When, exactly, does a game go from “easy win” to “nerve-wracking rollercoaster?” The only people that can answer this sort of question are the people that have bridged the gap, and by the time that it happens no one’s ever in any shape to answer.
I should’ve known from the beginning that this one was going to be rough on the nerves. By the time I got it turned on, the Pirates were already behind 2-0 and I was grumbling to myself about James McDonald’s pitch count in his complete game and wondering if I was going to write a fire and brimstone blogpost about the end of the season and the terrible things that this three-game stretch in Philly was going to mean, etc. etc.
This was a foolish line of thought, because by the time I got into my apartment and got the game on my TV, Mike McKenry was batting with two runners on base and he was seconds away from making a 2-0 deficit into a 3-2 Pirate lead. On Tuesday afternoon I was honestly trying to determine if Eric Fryer and his .439 Triple-A OPS were being called up to replace McKenry on the Pirates’ roster in the long-term (Conclusion: I was overthinking things. Shocking, I know.; within like 11 innings McKenry had homered twice established himself as having the second highest OPS on the entire roster.
So the Pirates went ahead 3-2 on McKenry’s homer. I was pretty busy this evening with a number of various things that at you almost certainly don’t care about, but by the time I left my apartment and fired my phone up with the radio broadcast Casey McGehee was homering and runs were trickling across the plate before long, the Pirates were up 8-2. That should’ve been a safe lead with James McDonald on the mound, but as I finished up my lab work for the evening and discussed Prometheus with my dad, the Phillies began to creep back into the game.
Huge meltdowns never happen all at once, of course. An 8-2 lead in the sixth inning is safe. An 8-4 lead isn’t ideal. An 8-5 lead in the seventh is tenuous. An 8-7 lead with two runners on base an no one out in the bottom of the seventh is terrifying. I know that to get from Point A to Point D, we must’ve gone through B and C, but at the time it all seemed very sudden. A huge lead became a tiny one and Clint Hurdle turned to Brad Lincoln to preserve it.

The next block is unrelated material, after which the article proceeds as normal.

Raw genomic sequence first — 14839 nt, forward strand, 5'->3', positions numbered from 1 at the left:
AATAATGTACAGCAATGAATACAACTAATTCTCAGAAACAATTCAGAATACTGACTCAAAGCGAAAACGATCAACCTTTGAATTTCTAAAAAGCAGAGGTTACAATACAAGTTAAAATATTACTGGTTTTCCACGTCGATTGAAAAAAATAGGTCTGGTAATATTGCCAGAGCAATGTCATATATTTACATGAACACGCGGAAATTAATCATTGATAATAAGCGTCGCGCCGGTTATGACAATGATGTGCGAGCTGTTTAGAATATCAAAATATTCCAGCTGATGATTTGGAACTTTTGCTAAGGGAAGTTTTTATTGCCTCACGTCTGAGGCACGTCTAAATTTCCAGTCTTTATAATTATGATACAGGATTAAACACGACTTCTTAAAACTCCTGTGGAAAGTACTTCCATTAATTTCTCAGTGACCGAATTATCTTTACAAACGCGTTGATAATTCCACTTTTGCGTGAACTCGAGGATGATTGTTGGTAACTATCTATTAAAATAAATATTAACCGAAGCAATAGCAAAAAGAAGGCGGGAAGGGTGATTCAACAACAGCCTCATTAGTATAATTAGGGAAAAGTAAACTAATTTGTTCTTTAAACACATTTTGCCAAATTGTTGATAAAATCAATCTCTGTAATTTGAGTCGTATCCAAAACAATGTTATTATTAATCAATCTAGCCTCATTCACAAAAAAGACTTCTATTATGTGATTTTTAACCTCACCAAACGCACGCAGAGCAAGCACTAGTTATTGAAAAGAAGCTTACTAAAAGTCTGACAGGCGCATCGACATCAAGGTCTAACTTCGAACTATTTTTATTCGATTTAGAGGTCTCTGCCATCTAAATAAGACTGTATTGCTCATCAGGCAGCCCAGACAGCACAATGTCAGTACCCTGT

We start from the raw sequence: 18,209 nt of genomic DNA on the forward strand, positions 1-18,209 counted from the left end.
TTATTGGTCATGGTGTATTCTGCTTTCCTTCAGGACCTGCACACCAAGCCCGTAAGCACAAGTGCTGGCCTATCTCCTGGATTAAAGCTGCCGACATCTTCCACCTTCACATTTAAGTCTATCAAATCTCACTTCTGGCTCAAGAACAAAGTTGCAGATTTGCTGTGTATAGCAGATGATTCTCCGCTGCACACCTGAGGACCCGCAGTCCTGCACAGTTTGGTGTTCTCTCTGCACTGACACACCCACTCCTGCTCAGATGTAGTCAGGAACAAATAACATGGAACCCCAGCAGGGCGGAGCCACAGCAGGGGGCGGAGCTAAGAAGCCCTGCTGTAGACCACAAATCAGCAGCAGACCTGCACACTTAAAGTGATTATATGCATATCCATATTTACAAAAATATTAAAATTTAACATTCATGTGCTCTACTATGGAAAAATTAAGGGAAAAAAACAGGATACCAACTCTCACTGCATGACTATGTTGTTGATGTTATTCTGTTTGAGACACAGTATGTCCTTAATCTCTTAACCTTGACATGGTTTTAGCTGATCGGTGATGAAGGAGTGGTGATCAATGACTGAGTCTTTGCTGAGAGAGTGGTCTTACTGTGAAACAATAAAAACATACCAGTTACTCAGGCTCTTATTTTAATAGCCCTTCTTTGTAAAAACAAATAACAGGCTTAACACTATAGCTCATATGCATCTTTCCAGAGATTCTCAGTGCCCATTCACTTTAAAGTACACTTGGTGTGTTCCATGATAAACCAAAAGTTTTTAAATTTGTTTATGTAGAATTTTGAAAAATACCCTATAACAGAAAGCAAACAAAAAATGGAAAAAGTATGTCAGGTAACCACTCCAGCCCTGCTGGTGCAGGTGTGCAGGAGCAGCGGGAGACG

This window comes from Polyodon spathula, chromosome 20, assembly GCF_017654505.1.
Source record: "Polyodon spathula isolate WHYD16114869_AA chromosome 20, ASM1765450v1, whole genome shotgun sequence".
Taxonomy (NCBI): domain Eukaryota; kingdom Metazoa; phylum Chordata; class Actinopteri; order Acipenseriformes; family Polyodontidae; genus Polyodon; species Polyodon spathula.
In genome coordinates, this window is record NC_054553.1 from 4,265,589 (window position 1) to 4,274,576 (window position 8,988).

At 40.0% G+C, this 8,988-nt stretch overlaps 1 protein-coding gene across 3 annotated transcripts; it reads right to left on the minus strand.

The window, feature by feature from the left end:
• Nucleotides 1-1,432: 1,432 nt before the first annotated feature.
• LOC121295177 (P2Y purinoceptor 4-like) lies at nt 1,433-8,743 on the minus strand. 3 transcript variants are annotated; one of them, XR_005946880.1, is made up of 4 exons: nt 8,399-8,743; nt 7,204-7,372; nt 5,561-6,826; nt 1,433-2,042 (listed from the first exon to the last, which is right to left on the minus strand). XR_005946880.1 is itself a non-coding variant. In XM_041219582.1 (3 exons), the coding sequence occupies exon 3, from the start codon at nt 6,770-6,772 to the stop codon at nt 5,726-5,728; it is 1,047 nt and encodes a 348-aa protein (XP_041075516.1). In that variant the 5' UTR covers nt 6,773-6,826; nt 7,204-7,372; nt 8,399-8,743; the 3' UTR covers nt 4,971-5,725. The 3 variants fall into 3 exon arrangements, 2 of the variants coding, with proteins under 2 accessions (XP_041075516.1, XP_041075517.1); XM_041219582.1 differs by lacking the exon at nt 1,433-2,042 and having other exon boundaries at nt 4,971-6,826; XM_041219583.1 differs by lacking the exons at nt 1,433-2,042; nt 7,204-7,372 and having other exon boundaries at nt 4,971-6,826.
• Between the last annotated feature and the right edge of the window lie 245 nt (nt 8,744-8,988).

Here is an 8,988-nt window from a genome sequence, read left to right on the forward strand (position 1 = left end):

Lincoln did, of course, by striking out Hunter Pence, getting Shane Victorino to pop out, and striking out Jim Thome and reminding everyone why they think that maybe it’d be OK if he became a really good reliever instead of a mediocre starter (this is the basis for another conversation on another night, of course).
Still, that 8-7 lead seemed awfully tenuous and I was frankly on my way out the door to weekly trivia planning to just drop the game where it was in its tracks on the assumption that either the Pirates would barely preserve a six-run lead or that they’d blow it and being a party to such a complete collapse wouldn’t be worth watching at all. And then Alex Presley drew a walk and Drew Sutton doubled him in and Andrew McCutchen stepped up in his role as The Man with a two-run homer to right-center to put things out of reach once and for all.
There are a number of ways to consider this game. If you think of ways to win games in which you’ve taken an 8-2 lead, the Pirates didn’t really take the best path. There must be better ways to break a three-game losing streak. But if you think of the Pirates managing to win a game while avoiding falling into the Same Old Pirates trap, well, then maybe this one earns a few style points.